For more than seven years, I have been looking for work here, any kind of work (I have a lot of diverse experience and managerial know how in several fields, barring IT and big banking.  I am a sensible, energetic, hard working and perceptive person.   I even went back to college here, in order to have some validity of my worth to put down on paper.  I guess that I counted for nothing, no job, a few call backs from resumes submitted. But here in the US, my skills and formidable knowledge and instinct, counts for naught.  I cannot get a decent job, or perhaps I could if I applied to be a cripple (now in these later years, I need a cane to walk any great distance) waving a sign at noon time for the Pizza Hut special.  

                How much I would LOVE to see a doctor as I was used to doing in Europe under my $100/mo private, all inclusive, no copay, health insurance plan that I had.) But I will not ask my kids to foot these robber-barons' US medical charges for services I once had by simply walking into a pharmacy and getting what helped me.  I will not ask them for that kind of money. And I probably will die a few years before I should have.  But that is cool with me. Honor is all to me and death a mere trifle.

                I can't touch my accrued retirement account in Spain for another two years. And given the way things are, it is possible that the pennies I have saved over there will be worth even less when I finally can.

                Understand,  I have a daughter and a son in law who, after years of eating Ramen to survive, scored big financially due to their choices way back when.

                They bought an old house for me to live in, sadly in neglect and truly  a disaster within, though it was physically sound.  I have removed old wall paper and linoleum floors, patched and plastered, directed roofers and siders to do their work efficiently. And much more, like tiling the whole downstairs' floors (hard work). I do not charge them a salary because I praise God every day for my good fortune, and the "honor" it brings me to work for the money that I have to spend for the "bare" necessities. Money that others in the US don't have (and I have many times in the past been with them, financially, as I was growing my business abroad.)  This work is physically "killing" me. I hurt to tears sometimes. Really. But I don't want or take charity and am not on any kind of state or federal welfare, nor so food stamps.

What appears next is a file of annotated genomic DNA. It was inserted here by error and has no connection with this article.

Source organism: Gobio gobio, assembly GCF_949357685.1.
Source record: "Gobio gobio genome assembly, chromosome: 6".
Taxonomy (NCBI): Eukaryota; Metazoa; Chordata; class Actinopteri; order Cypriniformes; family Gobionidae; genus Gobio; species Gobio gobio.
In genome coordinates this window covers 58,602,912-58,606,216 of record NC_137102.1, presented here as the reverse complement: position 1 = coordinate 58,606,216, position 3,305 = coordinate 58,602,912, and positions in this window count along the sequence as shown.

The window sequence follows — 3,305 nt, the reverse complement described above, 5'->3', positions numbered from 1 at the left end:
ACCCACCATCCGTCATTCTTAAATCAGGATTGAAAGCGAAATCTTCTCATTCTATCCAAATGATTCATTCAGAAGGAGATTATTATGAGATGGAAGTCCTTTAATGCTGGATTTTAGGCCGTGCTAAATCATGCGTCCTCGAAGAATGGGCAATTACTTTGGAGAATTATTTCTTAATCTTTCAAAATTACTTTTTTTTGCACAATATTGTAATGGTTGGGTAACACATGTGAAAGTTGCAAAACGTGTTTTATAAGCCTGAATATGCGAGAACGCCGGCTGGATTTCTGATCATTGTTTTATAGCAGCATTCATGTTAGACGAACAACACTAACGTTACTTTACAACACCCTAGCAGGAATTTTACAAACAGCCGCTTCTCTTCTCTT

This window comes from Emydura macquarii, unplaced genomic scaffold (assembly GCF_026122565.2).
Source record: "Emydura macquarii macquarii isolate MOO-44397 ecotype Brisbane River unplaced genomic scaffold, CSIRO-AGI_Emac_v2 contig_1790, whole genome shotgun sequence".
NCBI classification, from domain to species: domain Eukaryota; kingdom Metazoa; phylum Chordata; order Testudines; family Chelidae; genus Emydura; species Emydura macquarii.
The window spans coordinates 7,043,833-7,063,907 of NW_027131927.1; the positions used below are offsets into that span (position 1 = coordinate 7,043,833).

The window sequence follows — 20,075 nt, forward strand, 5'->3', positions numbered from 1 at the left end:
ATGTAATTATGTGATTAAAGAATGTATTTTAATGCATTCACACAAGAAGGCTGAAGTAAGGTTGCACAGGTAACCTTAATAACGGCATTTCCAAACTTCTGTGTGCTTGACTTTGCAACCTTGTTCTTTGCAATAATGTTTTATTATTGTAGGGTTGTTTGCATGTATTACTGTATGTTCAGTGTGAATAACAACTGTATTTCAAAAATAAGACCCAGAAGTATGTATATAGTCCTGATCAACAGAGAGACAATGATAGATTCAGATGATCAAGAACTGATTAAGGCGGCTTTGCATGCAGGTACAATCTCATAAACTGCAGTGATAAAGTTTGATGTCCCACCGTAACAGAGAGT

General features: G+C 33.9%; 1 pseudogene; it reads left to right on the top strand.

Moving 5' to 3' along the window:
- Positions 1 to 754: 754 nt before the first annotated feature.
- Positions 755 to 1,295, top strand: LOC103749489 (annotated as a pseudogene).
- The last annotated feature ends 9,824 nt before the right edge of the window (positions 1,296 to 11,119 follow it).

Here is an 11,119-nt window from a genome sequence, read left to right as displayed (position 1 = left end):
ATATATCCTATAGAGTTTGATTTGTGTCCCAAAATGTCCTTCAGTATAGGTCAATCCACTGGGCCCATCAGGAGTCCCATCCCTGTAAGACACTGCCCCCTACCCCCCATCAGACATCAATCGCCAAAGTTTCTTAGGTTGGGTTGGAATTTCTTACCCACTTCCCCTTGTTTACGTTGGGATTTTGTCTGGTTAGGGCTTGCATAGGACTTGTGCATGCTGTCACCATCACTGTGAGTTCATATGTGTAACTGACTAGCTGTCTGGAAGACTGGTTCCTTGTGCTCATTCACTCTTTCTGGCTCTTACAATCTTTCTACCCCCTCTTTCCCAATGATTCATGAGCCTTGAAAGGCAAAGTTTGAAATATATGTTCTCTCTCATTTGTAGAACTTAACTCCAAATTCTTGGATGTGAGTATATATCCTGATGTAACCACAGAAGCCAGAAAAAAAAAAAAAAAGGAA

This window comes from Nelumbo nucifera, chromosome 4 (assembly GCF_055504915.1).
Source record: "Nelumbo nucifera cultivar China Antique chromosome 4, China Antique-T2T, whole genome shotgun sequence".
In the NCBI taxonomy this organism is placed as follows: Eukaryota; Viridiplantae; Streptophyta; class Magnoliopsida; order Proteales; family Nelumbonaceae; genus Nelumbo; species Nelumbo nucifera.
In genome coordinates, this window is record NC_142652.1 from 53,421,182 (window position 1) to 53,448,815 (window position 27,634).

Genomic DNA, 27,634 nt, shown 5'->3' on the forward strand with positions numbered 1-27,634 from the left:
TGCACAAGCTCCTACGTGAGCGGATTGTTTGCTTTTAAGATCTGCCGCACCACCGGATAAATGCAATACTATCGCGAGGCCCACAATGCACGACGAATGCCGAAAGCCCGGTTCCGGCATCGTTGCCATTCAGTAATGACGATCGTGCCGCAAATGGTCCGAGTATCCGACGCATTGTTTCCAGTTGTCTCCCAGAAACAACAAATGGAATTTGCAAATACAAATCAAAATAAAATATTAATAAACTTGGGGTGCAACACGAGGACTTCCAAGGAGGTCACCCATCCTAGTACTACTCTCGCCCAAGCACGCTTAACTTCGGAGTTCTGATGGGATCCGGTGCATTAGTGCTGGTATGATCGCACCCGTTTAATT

I live, on my children's charity well below the poverty line, but I am content. I am warm, fed, and worse  come to worst, I could have a doctor, maybe (because I won't ask for one as the current US health care situation is rapacious and unfair. Sorry, I am used to a more "equitable" European "socialist" system where I paid in and got out what I needed, when I needed it.  My kids get NO deductions in their taxes for helping me out.

                But thanks to my kids I am fed and warm and God Believe me, I am very thankful for my luck that today they have the where with all to keep me off the streets.

                I did my tax return for 2011, and ended up $400 something in the hole over what I had earned. No payment in and no refund. Am I a grifter?